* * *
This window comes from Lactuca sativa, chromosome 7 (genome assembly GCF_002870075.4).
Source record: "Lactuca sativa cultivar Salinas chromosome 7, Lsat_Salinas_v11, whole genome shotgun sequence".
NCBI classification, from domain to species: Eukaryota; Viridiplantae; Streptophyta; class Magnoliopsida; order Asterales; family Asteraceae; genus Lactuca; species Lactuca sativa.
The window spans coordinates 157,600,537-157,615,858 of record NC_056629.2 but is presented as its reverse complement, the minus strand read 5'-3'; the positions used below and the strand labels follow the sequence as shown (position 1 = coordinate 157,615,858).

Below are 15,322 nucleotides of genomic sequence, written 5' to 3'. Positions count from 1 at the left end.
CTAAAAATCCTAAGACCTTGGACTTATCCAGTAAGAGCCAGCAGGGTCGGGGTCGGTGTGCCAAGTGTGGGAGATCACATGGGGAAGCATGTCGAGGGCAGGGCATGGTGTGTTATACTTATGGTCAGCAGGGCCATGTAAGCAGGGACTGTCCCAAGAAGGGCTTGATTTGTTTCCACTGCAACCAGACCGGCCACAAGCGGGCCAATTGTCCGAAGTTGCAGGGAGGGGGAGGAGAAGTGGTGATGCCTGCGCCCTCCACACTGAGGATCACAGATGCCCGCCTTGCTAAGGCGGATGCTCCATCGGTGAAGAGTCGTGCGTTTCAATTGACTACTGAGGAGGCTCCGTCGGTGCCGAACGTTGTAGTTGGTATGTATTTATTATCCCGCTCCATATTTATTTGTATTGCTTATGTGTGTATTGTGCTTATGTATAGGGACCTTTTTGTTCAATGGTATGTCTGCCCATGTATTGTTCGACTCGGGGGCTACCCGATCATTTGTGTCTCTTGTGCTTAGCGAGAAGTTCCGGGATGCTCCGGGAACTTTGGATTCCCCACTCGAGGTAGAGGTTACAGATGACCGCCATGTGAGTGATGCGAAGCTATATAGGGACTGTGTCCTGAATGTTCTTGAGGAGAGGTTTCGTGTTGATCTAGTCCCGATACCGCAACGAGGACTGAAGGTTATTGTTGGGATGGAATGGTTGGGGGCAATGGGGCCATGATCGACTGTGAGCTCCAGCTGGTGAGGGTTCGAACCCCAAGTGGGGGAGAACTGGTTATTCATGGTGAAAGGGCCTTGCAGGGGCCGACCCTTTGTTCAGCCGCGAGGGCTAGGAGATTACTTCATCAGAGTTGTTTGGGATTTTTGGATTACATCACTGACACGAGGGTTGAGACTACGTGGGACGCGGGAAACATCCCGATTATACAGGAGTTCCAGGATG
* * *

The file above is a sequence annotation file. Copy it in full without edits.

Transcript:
This window comes from Lactuca sativa, chromosome 7 (genome assembly GCF_002870075.4).
Source record: "Lactuca sativa cultivar Salinas chromosome 7, Lsat_Salinas_v11, whole genome shotgun sequence".
NCBI classification, from domain to species: Eukaryota; Viridiplantae; Streptophyta; class Magnoliopsida; order Asterales; family Asteraceae; genus Lactuca; species Lactuca sativa.
The window spans coordinates 157,600,537-157,615,858 of record NC_056629.2 but is presented as its reverse complement, the minus strand read 5'-3'; the positions used below and the strand labels follow the sequence as shown (position 1 = coordinate 157,615,858).

Below are 15,322 nucleotides of genomic sequence, written 5' to 3'. Positions count from 1 at the left end.
CTAAAAATCCTAAGACCTTGGACTTATCCAGTAAGAGCCAGCAGGGTCGGGGTCGGTGTGCCAAGTGTGGGAGATCACATGGGGAAGCATGTCGAGGGCAGGGCATGGTGTGTTATACTTATGGTCAGCAGGGCCATGTAAGCAGGGACTGTCCCAAGAAGGGCTTGATTTGTTTCCACTGCAACCAGACCGGCCACAAGCGGGCCAATTGTCCGAAGTTGCAGGGAGGGGGAGGAGAAGTGGTGATGCCTGCGCCCTCCACACTGAGGATCACAGATGCCCGCCTTGCTAAGGCGGATGCTCCATCGGTGAAGAGTCGTGCGTTTCAATTGACTACTGAGGAGGCTCCGTCGGTGCCGAACGTTGTAGTTGGTATGTATTTATTATCCCGCTCCATATTTATTTGTATTGCTTATGTGTGTATTGTGCTTATGTATAGGGACCTTTTTGTTCAATGGTATGTCTGCCCATGTATTGTTCGACTCGGGGGCTACCCGATCATTTGTGTCTCTTGTGCTTAGCGAGAAGTTCCGGGATGCTCCGGGAACTTTGGATTCCCCACTCGAGGTAGAGGTTACAGATGACCGCCATGTGAGTGATGCGAAGCTATATAGGGACTGTGTCCTGAATGTTCTTGAGGAGAGGTTTCGTGTTGATCTAGTCCCGATACCGCAACGAGGACTGAAGGTTATTGTTGGGATGGAATGGTTGGGGGCAATGGGGCCATGATCGACTGTGAGCTCCAGCTGGTGAGGGTTCGAACCCCAAGTGGGGGAGAACTGGTTATTCATGGTGAAAGGGCCTTGCAGGGGCCGACCCTTTGTTCAGCCGCGAGGGCTAGGAGATTACTTCATCAGAGTTGTTTGGGATTTTTGGATTACATCACTGACACGAGGGTTGAGACTACGTGGGACGCGGGAAACATCCCGATTATACAGGAGTTCCAGGATG